Can students learn to lead?

CMU's leadership minor is undoubtedly the largest among students, but can leadership be taught?

Eric Buschlen, coordinator for the leadership minor, addresses his classroom on Transformational Leadership. (Allan Harvey | staff photographer

Central Michigan University students know a thing or two about leadership—whether they’ve bounced from session to speaker during Leadership Safari week or had any conversation with a resident assistant—they know this is a school promoting involvement. But CMU’s zeal for leadership doesn’t end with annual programs. The university’s Leadership Minor is based on the premise that students can learn to lead—a concept both intriguing and controversial.

The leadership minor at CMU is dedicated to debunking the notion that leadership traits can’t be taught because individuals are born with those skills. The curriculum focuses on valuable and applicable leadership theories students can use outside the classroom. While the program is still relatively new on campus, the number of students involved has grown considerably in recent years. Leadership is currently the largest minor at CMU and the only leadership minor in the state of Michigan. There are only a few in the country, with the largest program being at Kansas State University.

Discussions of developing a leadership minor at CMU began with the creation of an ad hoc committee in the fall of 1998. The leadership minor was finally approved by Academic Senate on Dec. 13, 2005, and the first LDR minors were signed in spring of 2006. Eric Buschlen, the program’s director, was hired in the summer of 2006 as the coordinator for the leadership minor and still maintains that position today.

LDR 200—the basic leadership class that all LDR minors are required to take—was offered for the first time in fall of 2006. Dan Gaken, the current director of CMU’s Leadership Institute, was a member of the Leadership Advancement Scholarship program in 1998 and remembers the long process of establishing the leadership.

“Originally, I thought I would be getting the minor, but I ended up teaching it the first year instead,” he said. “It was very difficult getting the colleges to support it.”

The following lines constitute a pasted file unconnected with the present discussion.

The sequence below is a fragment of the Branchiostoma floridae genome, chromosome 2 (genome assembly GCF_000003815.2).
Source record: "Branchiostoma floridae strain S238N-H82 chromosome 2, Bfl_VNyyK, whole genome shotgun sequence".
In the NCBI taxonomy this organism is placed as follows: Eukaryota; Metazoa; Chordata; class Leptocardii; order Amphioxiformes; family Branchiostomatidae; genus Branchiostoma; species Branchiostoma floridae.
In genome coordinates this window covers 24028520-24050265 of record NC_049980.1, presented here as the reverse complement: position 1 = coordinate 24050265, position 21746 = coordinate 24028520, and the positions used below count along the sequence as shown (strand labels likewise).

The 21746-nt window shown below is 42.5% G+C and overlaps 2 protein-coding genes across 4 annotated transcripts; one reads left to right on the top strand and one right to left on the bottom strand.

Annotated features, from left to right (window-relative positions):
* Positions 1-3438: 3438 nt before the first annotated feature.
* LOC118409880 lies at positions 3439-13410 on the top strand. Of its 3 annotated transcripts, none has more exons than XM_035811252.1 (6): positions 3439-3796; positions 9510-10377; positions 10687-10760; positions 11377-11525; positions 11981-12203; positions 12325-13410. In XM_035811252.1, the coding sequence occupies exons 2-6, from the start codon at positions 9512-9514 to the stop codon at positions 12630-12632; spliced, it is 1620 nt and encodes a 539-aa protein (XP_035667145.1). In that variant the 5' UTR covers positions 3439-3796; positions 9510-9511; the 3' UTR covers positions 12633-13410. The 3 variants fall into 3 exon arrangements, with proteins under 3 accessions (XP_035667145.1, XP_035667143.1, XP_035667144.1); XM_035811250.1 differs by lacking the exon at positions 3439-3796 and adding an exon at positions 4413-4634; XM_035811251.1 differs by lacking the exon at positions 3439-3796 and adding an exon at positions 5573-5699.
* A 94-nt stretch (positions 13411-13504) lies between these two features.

The minor has found its “home” in Finch Hall, and has since exploded on campus, with about 600 students currently active in LDR course work. Mitch Anderson, a senior from Montague, said that the leadership minor has provided him with a better understanding of how to work with others in a group.

“It really helped to reinforce the leadership skills I already had,” Anderson said.

Buschlen thinks that the leadership minor will help create stronger and more balanced leaders for the future.

“The reality is we’ve had bad leadership in the past and good leadership in the past, but now we’re giving students an academic research-based foundation that should lead to more effective leadership in the future,” Buschlen said.

As of spring of 2011, 481 students had completed LDR 402, the capstone class of the leadership minor. The minor has had 319 graduates since it launched in 2007.

Buchlen believes one of the biggest reasons so many students have the leadership minor is because it’s easy to double count classes towards the minor.

“I’d like to think it’s me—but it’s not,” he joked. “It’s the ability to double count classes. Some people only have to take two or three additional classes to earn the minor.”

After taking LDR 200 and the other electives, leadership minors are required to do LDR 402 as their capstone project, which requires 120 hours in a leadership position of their choice. Monroe junior Kara Waldecker chose to do her LDR 402 project at the Henry Ford Museum in Dearborn where she worked in marketing media and special events.

“I’m getting to the point in my class standing where I know what I want to do and where I want to do it and this gives you the freedom to design your own education,” Waldecker said. 

But Buschlen acknowledges there is some skepticism concerning whether leadership is truly “teachable.”

“Quite frankly, some people don’t believe leadership is a teachable skill,” he said. “But we have anecdotal and statistical evidence that shows employers value the leadership minor.”

According to a survey sent to leadership alumni, 57 percent of those who responded reported being asked by their employer specifically about their leadership minor.

Of that same alumni group, 95 percent agreed or strongly agreed that the leadership minor added value to their academic major and 75 percent reported they are currently in a leadership role.

“When it comes to applying for jobs, I’m going against a lot of other interns and people with lots of experience,” Waldecker said. “So I’m using LDR 402 as a pre-internship to show potential employers that I have life experience.”

Anderson also believes the leadership minor will help him get a job after college.

“At the very least it’s going to be an easy way to open conversation with an employer,” he said.

Gaken and Buschlen both believe that the leadership training provided by the leadership minor will be beneficial to students later on in life.

“Students who graduate with an LDR minor have a document showing they have formal leadership training which makes them so much more attractive,” Gaken said.